In the beginning “em” was a nice addition to CSS and it allowed to build a design that was sensitive to your content. You could size text of sub-elements relative to parent elements or do things like specifying your padding with “em” to ensure you have a larger padding on your text container than your word space (conforming to the visual rule of proximity).

Another use-case, which was the main reason “em” became very popular, was for accessibility reasons. Its nature of being relative to the root of the DOM (while following the constraints mentioned below) made it perfect for resizing your whole design on user preference. Browsers supported to change the default font size which then changed the calculation of “em” units in your whole website.

But there was a rather large downside to “em”. Like outlined in the specification, it it’s inherited and if you have multiple nested elements that override the font size in “em”, you’ll need to go through some math exercises every time you want to calculate the actual font size somewhere deep down in the DOM.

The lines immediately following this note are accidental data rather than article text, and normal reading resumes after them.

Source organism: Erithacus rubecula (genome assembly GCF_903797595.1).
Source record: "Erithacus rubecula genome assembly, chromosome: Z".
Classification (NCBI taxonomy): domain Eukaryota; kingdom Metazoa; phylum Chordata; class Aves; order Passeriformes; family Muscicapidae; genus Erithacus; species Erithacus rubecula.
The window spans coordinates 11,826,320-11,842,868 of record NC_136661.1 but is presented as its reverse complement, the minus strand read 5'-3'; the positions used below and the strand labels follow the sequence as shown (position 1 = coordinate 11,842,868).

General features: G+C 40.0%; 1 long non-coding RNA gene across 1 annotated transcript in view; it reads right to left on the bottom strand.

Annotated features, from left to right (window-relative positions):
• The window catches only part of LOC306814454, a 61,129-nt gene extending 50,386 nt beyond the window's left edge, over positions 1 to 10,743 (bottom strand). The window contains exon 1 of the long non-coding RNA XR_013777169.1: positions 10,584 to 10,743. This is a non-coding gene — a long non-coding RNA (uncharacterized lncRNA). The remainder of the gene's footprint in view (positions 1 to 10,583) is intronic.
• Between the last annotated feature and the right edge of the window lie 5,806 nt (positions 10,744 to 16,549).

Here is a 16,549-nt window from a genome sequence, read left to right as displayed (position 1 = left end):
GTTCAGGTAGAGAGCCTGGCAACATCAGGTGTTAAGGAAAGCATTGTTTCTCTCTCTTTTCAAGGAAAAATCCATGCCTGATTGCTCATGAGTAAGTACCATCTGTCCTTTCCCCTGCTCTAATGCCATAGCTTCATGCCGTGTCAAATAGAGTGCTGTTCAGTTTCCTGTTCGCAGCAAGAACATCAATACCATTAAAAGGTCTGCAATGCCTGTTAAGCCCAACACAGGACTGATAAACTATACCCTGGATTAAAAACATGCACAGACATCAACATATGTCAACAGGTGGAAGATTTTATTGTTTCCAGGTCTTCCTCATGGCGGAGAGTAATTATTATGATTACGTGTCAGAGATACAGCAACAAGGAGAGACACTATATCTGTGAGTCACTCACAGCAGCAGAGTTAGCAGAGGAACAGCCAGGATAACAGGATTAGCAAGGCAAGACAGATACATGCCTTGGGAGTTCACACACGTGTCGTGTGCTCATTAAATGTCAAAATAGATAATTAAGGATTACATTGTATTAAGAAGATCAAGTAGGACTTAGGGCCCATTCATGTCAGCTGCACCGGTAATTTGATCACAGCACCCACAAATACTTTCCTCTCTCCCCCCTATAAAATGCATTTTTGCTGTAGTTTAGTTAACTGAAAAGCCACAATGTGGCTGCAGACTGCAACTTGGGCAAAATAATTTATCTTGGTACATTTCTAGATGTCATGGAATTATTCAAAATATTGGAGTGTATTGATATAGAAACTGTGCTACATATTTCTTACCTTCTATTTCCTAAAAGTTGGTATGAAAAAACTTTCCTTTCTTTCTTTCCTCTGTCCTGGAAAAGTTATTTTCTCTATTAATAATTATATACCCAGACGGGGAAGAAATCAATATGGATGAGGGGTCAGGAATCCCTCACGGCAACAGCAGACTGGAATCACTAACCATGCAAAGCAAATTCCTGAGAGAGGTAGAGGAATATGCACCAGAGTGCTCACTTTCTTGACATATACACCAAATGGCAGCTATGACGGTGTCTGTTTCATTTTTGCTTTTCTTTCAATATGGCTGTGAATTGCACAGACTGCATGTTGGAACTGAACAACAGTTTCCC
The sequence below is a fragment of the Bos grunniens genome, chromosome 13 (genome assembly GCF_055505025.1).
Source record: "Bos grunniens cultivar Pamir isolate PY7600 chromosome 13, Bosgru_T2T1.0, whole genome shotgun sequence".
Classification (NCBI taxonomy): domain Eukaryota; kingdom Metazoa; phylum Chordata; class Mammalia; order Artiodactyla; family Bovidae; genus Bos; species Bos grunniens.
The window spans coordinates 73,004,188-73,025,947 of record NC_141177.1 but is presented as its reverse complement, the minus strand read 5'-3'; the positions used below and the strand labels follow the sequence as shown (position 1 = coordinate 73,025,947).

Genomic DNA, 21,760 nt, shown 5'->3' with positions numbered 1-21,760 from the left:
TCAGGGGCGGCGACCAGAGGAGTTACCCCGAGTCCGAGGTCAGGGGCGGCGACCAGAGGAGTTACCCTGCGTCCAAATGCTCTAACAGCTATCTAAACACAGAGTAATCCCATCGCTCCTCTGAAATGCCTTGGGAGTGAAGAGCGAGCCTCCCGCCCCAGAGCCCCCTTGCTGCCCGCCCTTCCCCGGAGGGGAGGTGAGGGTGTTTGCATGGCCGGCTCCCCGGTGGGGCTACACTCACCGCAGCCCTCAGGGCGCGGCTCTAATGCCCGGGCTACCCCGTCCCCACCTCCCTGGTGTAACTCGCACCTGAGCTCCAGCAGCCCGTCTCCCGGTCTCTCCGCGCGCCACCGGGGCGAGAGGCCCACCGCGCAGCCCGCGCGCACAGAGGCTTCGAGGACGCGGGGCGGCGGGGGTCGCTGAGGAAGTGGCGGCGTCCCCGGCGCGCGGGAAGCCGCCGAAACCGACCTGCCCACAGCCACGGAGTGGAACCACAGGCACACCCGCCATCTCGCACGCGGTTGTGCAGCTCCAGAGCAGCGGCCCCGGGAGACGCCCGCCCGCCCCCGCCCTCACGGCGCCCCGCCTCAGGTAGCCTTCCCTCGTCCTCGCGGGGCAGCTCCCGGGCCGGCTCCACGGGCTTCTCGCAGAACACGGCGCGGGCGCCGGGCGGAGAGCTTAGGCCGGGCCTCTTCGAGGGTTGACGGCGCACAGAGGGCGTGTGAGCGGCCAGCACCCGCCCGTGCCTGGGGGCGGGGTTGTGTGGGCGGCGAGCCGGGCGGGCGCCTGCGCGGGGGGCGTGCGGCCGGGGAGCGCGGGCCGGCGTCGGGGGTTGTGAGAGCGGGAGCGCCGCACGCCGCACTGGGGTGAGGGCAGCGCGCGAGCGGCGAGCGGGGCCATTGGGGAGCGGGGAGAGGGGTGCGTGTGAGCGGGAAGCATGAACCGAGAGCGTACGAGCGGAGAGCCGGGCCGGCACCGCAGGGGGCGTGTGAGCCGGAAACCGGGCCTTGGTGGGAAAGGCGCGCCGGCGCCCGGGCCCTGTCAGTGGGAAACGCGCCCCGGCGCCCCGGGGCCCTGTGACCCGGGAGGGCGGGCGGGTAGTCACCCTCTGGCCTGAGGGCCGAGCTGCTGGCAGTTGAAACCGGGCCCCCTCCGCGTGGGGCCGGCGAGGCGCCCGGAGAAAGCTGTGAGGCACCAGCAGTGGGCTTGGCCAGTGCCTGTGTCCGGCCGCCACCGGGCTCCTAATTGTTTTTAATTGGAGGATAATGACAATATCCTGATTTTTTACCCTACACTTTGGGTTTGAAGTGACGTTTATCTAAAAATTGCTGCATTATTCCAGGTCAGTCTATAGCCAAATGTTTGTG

Let’s illustrate this problem quickly by looking at the following code snippets:

<div class="level-1">
  <div class="level-2">
    <div class="level-3">
html {
  font-size: 20px;

.level-1, .level-2 {
  font-size: 0.5em;

.level-3 {
  font-size: 2em;

What’s your take on the font size of the text “Hello”? As the “em” value changes with the cascade and nesting of the DOM, it’s really hard to keep track what’s going on. The text in this example would be 10px in size as the initial 20px on the html element is multiplied by 0.5 two times before it’s multiplied with 2 again.

REM, the Super Hero of the Units!

Finally with CSS3 there was a solution to the above problems. REM stands for “Root EM” and literally refers to the “em” size of the root element. The root element being your html element in the context of web documents.

This was simply fantastic! We could use relative font sizes for accessibility but still avoid the mess of having a nested “em” structure. Almost every developer adopted this new and fancy CSS length unit and it became very popular.